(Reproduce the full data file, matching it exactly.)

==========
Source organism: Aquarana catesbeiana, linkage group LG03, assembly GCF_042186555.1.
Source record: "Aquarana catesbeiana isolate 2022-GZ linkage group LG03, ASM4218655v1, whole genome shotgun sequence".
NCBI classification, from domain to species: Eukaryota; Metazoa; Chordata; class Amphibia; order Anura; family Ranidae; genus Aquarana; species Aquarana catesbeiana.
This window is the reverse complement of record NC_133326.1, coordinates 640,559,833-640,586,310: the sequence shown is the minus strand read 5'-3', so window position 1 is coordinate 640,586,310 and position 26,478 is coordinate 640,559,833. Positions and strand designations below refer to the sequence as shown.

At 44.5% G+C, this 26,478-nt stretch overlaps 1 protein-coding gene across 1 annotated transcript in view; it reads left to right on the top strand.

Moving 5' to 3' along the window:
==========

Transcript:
Source organism: Aquarana catesbeiana, linkage group LG03, assembly GCF_042186555.1.
Source record: "Aquarana catesbeiana isolate 2022-GZ linkage group LG03, ASM4218655v1, whole genome shotgun sequence".
NCBI classification, from domain to species: Eukaryota; Metazoa; Chordata; class Amphibia; order Anura; family Ranidae; genus Aquarana; species Aquarana catesbeiana.
This window is the reverse complement of record NC_133326.1, coordinates 640,559,833-640,586,310: the sequence shown is the minus strand read 5'-3', so window position 1 is coordinate 640,586,310 and position 26,478 is coordinate 640,559,833. Positions and strand designations below refer to the sequence as shown.

At 44.5% G+C, this 26,478-nt stretch overlaps 1 protein-coding gene across 1 annotated transcript in view; it reads left to right on the top strand.

Moving 5' to 3' along the window: